In addition to making available its existing services, such as mail and instant messaging, Microsoft also will create core infrastructure services, such as storage and alerts, that developers can build on top of. It's a set of capabilities that have been referred to as a "Cloud OS," though it's not a term Microsoft likes to use publicly.
"Cloud-centric is probably a better way to say it because Cloud OS makes it sound like it is only running on the cloud," said Brian Hall, general manager of Windows Live. "A lot of the data, a lot of the apps, a lot of the interesting things are on the edge. They are on the PCs. They are on the Xboxes. They are on the phones."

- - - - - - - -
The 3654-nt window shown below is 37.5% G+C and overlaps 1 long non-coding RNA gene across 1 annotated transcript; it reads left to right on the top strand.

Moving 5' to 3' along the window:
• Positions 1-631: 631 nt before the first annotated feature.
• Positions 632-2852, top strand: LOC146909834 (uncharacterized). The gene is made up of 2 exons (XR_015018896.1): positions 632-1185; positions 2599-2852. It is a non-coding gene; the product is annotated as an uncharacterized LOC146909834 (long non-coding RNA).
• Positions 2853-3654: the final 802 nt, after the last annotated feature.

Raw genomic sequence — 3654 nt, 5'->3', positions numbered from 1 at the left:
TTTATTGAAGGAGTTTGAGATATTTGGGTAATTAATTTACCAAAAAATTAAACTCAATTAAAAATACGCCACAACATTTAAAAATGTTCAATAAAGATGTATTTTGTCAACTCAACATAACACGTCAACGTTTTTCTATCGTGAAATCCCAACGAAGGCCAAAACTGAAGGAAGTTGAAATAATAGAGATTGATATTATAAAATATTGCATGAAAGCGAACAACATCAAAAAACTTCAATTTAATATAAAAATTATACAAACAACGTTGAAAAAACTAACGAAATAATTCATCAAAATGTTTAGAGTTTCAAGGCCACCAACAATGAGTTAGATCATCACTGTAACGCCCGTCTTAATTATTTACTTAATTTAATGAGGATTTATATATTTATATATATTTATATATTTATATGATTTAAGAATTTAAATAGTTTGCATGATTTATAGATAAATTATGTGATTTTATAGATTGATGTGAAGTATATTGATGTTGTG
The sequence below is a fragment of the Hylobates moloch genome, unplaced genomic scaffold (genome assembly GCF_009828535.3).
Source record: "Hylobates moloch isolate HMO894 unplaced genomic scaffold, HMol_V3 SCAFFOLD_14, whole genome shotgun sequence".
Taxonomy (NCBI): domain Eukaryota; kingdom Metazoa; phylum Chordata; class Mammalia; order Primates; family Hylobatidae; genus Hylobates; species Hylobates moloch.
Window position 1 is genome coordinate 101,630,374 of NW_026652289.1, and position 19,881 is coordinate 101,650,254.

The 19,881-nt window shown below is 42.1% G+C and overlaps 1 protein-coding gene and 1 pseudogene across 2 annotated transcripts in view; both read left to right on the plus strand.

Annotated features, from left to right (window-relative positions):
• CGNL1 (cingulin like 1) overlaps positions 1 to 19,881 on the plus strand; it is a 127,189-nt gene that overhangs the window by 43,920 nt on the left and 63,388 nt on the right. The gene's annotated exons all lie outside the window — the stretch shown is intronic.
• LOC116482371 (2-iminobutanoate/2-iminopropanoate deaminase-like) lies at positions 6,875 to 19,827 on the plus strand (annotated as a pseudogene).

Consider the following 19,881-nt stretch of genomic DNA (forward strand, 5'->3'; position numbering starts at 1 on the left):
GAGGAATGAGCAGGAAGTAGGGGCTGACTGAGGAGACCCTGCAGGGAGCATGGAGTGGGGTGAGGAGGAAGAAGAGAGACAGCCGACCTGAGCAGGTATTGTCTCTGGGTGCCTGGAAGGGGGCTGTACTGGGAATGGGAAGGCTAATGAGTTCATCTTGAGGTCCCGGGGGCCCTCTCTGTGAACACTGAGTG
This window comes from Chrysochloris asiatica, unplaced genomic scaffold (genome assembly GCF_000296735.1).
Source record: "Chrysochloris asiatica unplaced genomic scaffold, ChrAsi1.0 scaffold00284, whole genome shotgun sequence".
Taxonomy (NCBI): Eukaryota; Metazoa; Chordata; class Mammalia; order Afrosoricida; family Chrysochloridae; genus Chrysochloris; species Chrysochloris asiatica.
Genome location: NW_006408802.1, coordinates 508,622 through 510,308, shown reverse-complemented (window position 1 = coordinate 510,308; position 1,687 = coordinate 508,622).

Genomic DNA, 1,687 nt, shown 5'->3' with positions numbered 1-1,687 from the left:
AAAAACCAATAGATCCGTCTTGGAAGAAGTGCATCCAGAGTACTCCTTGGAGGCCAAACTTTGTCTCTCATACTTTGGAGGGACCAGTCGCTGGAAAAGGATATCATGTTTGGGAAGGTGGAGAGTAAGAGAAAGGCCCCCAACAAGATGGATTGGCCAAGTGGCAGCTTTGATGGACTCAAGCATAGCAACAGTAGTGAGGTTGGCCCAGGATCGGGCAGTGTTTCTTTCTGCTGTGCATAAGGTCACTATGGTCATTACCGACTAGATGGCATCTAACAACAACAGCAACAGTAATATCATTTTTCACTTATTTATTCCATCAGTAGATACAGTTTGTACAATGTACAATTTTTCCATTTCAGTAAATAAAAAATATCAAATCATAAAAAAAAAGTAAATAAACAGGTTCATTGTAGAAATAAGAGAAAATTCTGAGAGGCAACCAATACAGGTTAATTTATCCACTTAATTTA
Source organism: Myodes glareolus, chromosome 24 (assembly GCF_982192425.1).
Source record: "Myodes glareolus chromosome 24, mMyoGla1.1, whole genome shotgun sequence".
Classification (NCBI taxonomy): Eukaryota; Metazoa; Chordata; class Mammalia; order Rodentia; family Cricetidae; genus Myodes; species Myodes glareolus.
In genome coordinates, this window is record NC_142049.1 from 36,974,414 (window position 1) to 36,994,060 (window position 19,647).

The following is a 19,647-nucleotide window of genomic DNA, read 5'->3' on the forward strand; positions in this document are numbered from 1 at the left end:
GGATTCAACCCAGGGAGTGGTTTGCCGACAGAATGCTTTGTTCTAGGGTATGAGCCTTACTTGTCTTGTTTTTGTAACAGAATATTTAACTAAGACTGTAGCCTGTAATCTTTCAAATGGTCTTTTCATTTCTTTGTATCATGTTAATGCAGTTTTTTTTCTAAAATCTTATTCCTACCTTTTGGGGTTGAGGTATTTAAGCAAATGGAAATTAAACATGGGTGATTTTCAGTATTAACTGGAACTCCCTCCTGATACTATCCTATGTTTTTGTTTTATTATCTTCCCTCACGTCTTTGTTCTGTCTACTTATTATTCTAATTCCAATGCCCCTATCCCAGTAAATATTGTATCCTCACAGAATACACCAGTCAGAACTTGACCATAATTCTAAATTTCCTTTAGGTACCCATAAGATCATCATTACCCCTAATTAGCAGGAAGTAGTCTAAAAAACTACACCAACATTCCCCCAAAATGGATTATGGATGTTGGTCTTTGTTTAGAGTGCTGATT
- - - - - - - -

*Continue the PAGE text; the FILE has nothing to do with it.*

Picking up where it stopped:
But, quibbles over nomenclature aside, Microsoft made clear this week that it aims to play the same role on the Internet that it plays today on the desktop--that of providing its own applications as well as the underlying plumbing and tools that developers use to build their products.